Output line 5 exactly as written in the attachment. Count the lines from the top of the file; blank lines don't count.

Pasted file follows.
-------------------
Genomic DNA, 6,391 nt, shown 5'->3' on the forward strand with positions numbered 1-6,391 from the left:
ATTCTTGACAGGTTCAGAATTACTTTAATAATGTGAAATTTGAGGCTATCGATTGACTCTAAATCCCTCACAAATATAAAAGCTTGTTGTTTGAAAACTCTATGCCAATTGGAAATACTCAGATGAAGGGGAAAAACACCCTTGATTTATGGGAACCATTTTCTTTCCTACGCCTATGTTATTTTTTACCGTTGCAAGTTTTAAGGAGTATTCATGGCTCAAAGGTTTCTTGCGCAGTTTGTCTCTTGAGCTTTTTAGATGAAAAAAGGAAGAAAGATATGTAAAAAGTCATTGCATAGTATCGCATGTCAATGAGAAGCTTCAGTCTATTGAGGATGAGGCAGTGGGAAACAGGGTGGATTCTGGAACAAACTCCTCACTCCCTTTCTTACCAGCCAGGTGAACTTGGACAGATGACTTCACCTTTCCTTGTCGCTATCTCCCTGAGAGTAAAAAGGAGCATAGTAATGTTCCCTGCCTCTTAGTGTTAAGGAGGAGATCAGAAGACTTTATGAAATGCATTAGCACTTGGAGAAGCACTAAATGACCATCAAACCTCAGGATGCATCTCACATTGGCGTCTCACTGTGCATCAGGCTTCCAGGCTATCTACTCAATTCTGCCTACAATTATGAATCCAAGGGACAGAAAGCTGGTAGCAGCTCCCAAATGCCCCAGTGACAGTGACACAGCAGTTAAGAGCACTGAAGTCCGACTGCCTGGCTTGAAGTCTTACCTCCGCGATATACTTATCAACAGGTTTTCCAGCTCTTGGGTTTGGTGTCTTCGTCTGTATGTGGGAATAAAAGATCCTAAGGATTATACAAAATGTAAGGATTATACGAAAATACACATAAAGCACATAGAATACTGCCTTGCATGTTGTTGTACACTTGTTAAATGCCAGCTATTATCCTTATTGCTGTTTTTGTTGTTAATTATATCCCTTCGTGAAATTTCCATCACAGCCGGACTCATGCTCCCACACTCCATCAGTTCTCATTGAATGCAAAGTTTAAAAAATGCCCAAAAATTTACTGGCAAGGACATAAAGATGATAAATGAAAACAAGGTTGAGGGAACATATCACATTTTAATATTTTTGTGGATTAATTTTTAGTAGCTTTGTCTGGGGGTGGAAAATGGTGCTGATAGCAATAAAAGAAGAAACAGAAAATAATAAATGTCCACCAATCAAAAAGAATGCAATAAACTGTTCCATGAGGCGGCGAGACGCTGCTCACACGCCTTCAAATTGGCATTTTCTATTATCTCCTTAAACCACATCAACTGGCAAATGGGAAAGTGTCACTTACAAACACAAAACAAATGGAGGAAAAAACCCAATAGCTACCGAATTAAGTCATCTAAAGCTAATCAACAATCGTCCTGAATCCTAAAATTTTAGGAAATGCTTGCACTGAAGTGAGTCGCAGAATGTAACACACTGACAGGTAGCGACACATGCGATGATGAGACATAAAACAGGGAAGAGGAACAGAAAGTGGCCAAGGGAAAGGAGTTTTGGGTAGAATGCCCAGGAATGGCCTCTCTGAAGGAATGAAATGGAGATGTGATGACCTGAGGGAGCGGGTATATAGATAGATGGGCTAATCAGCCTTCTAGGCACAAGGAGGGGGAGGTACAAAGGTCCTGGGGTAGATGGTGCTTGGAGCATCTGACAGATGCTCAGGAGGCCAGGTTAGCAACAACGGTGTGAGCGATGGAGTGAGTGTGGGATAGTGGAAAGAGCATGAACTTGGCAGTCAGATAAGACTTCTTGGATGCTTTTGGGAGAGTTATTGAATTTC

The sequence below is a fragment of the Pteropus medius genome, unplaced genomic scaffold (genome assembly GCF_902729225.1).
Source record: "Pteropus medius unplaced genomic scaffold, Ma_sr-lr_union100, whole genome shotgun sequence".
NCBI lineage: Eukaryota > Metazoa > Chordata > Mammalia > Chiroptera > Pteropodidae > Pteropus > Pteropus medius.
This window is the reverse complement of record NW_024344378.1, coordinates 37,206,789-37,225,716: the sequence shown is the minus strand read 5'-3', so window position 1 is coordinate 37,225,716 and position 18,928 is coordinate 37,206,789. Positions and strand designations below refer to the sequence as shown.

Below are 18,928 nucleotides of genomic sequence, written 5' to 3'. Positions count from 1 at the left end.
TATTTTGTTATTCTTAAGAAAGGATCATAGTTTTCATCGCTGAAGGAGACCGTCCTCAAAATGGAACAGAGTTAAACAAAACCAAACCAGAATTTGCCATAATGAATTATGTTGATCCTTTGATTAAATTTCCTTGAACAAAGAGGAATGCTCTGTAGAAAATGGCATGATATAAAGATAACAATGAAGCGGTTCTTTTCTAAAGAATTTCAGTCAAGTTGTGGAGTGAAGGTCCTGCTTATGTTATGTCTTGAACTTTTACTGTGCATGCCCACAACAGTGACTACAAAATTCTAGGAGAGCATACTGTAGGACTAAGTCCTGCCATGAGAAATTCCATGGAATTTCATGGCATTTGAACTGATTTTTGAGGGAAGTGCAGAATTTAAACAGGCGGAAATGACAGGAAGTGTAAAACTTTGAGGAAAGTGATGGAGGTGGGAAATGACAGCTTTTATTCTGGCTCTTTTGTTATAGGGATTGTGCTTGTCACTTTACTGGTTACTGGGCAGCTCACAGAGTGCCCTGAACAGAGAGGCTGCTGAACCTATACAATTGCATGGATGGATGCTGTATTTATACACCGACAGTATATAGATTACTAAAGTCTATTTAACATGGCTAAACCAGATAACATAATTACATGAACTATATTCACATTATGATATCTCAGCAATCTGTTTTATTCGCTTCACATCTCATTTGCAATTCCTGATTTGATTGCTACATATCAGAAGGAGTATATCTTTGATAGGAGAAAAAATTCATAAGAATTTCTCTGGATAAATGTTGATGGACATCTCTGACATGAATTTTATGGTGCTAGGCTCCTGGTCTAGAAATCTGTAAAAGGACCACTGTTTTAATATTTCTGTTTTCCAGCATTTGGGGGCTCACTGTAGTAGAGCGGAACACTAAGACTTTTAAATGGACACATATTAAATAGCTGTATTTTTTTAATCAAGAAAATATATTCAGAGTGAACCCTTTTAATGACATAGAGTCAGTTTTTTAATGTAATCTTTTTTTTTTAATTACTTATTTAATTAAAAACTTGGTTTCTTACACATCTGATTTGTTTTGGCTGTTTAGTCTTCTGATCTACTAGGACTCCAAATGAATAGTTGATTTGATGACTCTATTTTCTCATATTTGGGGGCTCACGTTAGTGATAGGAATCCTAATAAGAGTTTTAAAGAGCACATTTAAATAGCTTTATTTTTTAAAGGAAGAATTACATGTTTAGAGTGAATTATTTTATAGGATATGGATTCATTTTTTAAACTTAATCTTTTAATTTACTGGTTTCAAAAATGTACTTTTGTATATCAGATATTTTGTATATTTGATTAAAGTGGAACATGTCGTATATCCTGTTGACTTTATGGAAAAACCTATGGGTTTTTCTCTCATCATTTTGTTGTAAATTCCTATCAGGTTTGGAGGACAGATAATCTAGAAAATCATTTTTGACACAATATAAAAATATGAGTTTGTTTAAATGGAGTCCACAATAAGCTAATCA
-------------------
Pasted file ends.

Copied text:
NCBI lineage: Eukaryota > Metazoa > Chordata > Mammalia > Chiroptera > Pteropodidae > Pteropus > Pteropus medius.